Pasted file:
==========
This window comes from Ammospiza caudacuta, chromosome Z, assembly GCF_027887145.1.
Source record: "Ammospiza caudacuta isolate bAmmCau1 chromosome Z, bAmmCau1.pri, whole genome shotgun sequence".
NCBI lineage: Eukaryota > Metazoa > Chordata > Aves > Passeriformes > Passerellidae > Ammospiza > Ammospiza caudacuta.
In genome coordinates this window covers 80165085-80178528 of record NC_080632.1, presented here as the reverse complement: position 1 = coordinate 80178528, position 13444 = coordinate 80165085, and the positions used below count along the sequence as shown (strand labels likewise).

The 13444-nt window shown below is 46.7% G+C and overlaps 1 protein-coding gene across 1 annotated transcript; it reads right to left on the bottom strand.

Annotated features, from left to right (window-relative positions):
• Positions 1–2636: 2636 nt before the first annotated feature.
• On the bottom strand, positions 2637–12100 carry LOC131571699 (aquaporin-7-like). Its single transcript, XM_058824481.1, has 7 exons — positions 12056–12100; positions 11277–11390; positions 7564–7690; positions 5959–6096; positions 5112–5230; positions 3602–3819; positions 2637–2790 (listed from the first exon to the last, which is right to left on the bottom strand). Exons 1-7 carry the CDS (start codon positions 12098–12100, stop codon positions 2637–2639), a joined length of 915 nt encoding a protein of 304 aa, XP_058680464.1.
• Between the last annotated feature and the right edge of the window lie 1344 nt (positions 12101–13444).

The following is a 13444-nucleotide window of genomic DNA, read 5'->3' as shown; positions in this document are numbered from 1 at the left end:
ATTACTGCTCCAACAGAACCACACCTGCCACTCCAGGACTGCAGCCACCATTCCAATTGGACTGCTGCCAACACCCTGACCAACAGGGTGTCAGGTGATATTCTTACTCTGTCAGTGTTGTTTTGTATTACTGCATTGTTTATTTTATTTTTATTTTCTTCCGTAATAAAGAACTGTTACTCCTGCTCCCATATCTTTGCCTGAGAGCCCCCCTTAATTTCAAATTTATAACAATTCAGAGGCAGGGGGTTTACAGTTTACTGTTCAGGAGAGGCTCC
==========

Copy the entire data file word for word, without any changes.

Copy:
This window comes from Ammospiza caudacuta, chromosome Z, assembly GCF_027887145.1.
Source record: "Ammospiza caudacuta isolate bAmmCau1 chromosome Z, bAmmCau1.pri, whole genome shotgun sequence".
NCBI lineage: Eukaryota > Metazoa > Chordata > Aves > Passeriformes > Passerellidae > Ammospiza > Ammospiza caudacuta.
In genome coordinates this window covers 80165085-80178528 of record NC_080632.1, presented here as the reverse complement: position 1 = coordinate 80178528, position 13444 = coordinate 80165085, and the positions used below count along the sequence as shown (strand labels likewise).

The 13444-nt window shown below is 46.7% G+C and overlaps 1 protein-coding gene across 1 annotated transcript; it reads right to left on the bottom strand.

Annotated features, from left to right (window-relative positions):
• Positions 1–2636: 2636 nt before the first annotated feature.
• On the bottom strand, positions 2637–12100 carry LOC131571699 (aquaporin-7-like). Its single transcript, XM_058824481.1, has 7 exons — positions 12056–12100; positions 11277–11390; positions 7564–7690; positions 5959–6096; positions 5112–5230; positions 3602–3819; positions 2637–2790 (listed from the first exon to the last, which is right to left on the bottom strand). Exons 1-7 carry the CDS (start codon positions 12098–12100, stop codon positions 2637–2639), a joined length of 915 nt encoding a protein of 304 aa, XP_058680464.1.
• Between the last annotated feature and the right edge of the window lie 1344 nt (positions 12101–13444).

The following is a 13444-nucleotide window of genomic DNA, read 5'->3' as shown; positions in this document are numbered from 1 at the left end:
ATTACTGCTCCAACAGAACCACACCTGCCACTCCAGGACTGCAGCCACCATTCCAATTGGACTGCTGCCAACACCCTGACCAACAGGGTGTCAGGTGATATTCTTACTCTGTCAGTGTTGTTTTGTATTACTGCATTGTTTATTTTATTTTTATTTTCTTCCGTAATAAAGAACTGTTACTCCTGCTCCCATATCTTTGCCTGAGAGCCCCCCTTAATTTCAAATTTATAACAATTCAGAGGCAGGGGGTTTACAGTTTACTGTTCAGGAGAGGCTCC